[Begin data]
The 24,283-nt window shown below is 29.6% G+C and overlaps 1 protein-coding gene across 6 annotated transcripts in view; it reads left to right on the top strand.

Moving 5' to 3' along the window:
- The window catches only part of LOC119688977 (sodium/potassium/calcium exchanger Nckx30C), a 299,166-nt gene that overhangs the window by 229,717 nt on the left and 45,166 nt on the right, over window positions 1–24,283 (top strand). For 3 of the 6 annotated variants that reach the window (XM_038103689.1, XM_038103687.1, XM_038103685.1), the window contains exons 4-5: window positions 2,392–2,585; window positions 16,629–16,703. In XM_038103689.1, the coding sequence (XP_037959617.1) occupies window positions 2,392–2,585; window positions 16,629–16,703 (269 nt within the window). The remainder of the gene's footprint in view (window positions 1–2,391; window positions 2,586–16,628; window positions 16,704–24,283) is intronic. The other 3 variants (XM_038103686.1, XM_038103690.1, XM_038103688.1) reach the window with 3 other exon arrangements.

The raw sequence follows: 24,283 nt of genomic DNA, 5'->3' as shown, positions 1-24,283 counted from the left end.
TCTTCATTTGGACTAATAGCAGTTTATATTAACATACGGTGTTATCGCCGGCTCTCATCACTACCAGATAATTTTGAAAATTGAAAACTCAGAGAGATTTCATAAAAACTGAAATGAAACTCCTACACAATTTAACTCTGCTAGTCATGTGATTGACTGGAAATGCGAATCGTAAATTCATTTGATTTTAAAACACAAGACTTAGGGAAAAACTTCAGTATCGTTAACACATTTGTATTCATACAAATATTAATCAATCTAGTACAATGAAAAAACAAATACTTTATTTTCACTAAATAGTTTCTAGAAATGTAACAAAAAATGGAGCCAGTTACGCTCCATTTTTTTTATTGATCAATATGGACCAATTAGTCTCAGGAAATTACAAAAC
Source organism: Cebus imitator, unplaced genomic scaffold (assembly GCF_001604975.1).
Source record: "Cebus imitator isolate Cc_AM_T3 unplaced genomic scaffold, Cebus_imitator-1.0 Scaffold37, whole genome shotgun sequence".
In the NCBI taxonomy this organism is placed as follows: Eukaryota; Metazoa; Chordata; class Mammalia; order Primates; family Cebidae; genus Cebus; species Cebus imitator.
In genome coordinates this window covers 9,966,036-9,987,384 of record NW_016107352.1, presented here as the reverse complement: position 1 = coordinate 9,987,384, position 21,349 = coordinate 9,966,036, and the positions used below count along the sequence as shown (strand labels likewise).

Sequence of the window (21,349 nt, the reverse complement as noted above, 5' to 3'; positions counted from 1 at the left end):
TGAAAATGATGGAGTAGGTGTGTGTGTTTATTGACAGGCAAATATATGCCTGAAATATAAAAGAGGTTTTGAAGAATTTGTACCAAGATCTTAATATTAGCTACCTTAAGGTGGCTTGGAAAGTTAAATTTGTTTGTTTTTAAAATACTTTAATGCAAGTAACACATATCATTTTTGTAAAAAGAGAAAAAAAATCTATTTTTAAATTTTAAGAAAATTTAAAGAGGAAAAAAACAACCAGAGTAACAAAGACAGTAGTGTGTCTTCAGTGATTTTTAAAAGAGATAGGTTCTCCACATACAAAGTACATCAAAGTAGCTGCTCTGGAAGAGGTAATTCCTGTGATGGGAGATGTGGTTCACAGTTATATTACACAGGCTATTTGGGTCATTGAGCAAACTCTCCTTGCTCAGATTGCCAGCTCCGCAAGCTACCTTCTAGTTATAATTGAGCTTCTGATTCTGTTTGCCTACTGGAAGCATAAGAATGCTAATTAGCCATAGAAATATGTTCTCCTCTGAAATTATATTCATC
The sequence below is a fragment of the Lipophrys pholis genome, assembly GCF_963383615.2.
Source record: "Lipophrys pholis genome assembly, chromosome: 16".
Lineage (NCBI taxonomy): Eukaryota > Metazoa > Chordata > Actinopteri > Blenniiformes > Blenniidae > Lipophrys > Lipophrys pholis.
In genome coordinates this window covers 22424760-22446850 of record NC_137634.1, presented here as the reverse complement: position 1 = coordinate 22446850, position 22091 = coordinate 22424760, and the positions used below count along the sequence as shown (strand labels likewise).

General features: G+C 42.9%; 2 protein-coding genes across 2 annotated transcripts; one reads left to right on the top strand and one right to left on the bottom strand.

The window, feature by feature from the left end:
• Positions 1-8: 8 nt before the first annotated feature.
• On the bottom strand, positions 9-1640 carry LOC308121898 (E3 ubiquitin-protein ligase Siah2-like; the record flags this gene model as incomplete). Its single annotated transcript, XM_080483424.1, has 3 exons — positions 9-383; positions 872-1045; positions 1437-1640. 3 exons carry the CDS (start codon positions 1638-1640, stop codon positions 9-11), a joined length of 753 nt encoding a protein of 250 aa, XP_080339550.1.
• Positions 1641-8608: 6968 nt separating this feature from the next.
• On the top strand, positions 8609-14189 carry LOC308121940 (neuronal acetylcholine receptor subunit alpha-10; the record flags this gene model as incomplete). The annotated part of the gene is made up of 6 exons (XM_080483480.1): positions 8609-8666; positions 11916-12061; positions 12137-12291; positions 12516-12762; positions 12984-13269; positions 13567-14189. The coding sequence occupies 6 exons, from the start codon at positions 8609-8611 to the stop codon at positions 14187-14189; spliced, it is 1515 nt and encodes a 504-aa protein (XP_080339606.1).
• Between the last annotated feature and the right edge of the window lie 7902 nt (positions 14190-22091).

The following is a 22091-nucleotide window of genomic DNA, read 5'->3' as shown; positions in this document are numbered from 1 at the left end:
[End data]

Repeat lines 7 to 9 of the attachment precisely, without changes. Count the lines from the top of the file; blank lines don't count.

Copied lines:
Source record: "Cebus imitator isolate Cc_AM_T3 unplaced genomic scaffold, Cebus_imitator-1.0 Scaffold37, whole genome shotgun sequence".
In the NCBI taxonomy this organism is placed as follows: Eukaryota; Metazoa; Chordata; class Mammalia; order Primates; family Cebidae; genus Cebus; species Cebus imitator.
In genome coordinates this window covers 9,966,036-9,987,384 of record NW_016107352.1, presented here as the reverse complement: position 1 = coordinate 9,987,384, position 21,349 = coordinate 9,966,036, and the positions used below count along the sequence as shown (strand labels likewise).